Four Flavored Spirits Showcasing the Best of Local Produce

wine bottles
Photo by Tom Arena

Across the country, local-minded spirits makers have found what may be the best way to enjoy regional produce, much of which is available only fleetingly, at the table: Distill it into luscious, full-flavored alcohol.

“There are so many amazing options when one considers what grows regionally,” says Dr. Sonat Birnecker Hart, president and cofounder of Chicago’s Koval Distillery.

The small-batch, organic producer makes a gin liqueur with Michigan cranberries, as well as limited runs like a brandy made from sunchokes grown in the Midwest. “[It’s] delicious, albeit surprising,” says Hart. “It tastes like sunflower seeds singing an aria in the sunshine.”

10 Boundary-Pushing Bottles of Rum

Here, four bottles to sip like a local.

Charbay Meyer Lemon Vodka

This Ukiah, California distillery released its first Meyer lemon-flavored vodka in 1998, and it continues to produce this sunny spirit when the mild, sweet citrus hits its peak. Sourced from the appropriately named Lemon Cove in the San Joaquin Valley, the lemons are crushed and shredded, fragrant skins and all, then infused into the vodka for full-throttle flavor.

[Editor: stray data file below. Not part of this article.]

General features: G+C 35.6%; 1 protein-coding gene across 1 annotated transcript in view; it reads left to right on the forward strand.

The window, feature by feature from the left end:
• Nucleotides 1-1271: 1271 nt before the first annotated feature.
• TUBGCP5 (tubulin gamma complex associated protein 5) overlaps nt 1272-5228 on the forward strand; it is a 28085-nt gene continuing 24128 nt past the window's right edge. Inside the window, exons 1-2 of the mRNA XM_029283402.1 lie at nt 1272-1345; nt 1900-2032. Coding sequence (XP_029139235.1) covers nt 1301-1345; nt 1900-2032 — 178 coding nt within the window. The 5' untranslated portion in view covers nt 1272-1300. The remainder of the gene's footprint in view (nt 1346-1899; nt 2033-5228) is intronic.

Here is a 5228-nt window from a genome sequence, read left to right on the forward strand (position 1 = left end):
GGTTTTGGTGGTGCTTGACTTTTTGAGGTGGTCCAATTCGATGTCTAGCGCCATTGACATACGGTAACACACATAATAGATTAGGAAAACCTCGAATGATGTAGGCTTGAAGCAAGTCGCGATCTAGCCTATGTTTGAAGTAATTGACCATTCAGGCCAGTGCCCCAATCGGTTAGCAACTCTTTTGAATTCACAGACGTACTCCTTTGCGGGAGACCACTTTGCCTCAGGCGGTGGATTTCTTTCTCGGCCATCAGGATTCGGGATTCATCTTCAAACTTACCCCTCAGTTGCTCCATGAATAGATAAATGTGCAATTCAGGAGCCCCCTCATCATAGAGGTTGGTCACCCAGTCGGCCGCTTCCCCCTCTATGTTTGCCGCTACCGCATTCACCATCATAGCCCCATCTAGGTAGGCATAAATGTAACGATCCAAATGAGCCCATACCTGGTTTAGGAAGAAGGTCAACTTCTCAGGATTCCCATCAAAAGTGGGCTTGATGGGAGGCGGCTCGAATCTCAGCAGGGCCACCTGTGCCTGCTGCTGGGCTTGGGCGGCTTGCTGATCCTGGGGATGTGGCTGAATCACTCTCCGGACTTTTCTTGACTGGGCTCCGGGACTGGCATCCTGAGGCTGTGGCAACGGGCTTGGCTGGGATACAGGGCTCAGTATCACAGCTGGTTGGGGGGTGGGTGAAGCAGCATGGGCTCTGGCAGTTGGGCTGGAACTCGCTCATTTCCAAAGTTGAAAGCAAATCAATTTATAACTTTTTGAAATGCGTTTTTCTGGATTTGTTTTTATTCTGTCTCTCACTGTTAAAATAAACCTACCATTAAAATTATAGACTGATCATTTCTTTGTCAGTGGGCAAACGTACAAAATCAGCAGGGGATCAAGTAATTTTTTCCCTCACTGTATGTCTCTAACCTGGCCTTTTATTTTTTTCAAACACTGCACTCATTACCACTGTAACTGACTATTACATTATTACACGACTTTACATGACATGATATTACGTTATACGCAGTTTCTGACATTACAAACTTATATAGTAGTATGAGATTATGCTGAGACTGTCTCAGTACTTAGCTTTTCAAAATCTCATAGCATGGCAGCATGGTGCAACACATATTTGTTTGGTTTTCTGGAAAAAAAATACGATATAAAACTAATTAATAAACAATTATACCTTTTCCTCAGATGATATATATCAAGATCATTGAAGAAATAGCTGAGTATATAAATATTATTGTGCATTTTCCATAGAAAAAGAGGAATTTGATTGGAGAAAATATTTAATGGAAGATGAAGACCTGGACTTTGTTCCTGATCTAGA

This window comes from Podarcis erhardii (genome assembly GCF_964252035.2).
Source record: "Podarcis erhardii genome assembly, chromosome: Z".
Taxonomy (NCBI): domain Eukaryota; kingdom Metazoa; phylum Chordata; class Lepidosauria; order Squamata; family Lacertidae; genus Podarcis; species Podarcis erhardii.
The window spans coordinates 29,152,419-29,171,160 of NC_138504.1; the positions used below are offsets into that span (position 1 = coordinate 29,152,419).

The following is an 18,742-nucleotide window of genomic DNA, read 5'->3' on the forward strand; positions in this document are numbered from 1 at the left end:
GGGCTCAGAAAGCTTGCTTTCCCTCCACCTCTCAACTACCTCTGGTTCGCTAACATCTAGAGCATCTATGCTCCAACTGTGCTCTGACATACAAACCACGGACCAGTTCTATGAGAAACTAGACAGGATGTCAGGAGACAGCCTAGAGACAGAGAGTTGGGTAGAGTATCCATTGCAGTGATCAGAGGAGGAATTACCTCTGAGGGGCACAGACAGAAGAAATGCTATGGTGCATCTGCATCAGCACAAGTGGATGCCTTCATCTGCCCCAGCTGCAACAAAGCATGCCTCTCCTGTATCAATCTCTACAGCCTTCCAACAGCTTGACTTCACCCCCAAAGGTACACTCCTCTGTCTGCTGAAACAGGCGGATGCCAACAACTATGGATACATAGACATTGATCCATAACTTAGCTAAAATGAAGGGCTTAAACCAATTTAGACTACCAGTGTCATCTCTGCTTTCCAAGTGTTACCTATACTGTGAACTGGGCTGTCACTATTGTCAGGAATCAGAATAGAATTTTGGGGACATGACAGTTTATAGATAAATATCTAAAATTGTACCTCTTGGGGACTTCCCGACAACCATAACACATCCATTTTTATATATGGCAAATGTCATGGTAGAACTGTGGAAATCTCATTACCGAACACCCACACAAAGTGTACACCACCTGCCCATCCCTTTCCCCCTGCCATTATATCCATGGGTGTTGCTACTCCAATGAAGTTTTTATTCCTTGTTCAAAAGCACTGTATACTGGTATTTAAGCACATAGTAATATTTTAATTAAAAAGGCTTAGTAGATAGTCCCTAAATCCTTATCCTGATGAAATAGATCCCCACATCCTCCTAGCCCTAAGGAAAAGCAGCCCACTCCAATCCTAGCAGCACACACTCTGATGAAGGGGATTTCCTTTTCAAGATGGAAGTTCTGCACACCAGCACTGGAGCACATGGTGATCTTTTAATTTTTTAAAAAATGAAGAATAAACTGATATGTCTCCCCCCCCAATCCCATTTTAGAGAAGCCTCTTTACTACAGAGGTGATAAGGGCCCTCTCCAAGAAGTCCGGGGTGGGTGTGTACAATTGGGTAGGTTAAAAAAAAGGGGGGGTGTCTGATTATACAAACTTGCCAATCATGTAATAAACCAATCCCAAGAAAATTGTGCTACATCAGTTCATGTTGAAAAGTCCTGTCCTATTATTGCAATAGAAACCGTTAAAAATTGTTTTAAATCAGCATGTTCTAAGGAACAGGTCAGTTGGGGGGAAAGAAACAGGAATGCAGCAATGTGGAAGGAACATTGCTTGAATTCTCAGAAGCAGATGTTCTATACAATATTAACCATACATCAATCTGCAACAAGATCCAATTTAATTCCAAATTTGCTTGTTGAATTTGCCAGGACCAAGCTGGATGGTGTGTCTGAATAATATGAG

Koval Cranberry Gin Liqueur

Think of this as a variation on traditional sloe gin that’s ideal for Thanksgiving and other autumnal festivities. Organic Michigan cranberries are macerated in a base of dry gin, which yields a rosy-hued liqueur with plenty of fruity pucker and a rosewater-accented exhale. It was inspired by Italy’s aperitivo culture, but it’s equally at home in a cranberry spritz.

Jeptha Creed Pawpaw Brandy

Though it’s in Kentucky, the spiritual home of Bourbon, Jeptha Creed also makes a golden fruit brandy using local pawpaw. Native throughout North America, it’s most prevalent in the eastern half of the continent, prized for its lush, custardy flesh and flavor likened to a cross between mango and banana.

Heimat Rhubarb Liqueur

Though many people think of rhubarb as a fruit, it’s actually a vegetable. For this bottling, Mamaroneck, New York-based Heimat sources long, ruddy stalks from upstate farms and uses an old German recipe as its distilling guide. Its sweet-tart flavor suggests strawberry-rhubarb pie, and it finishes with warm baking spice.

Published on August 6, 2020
Topics: Spirits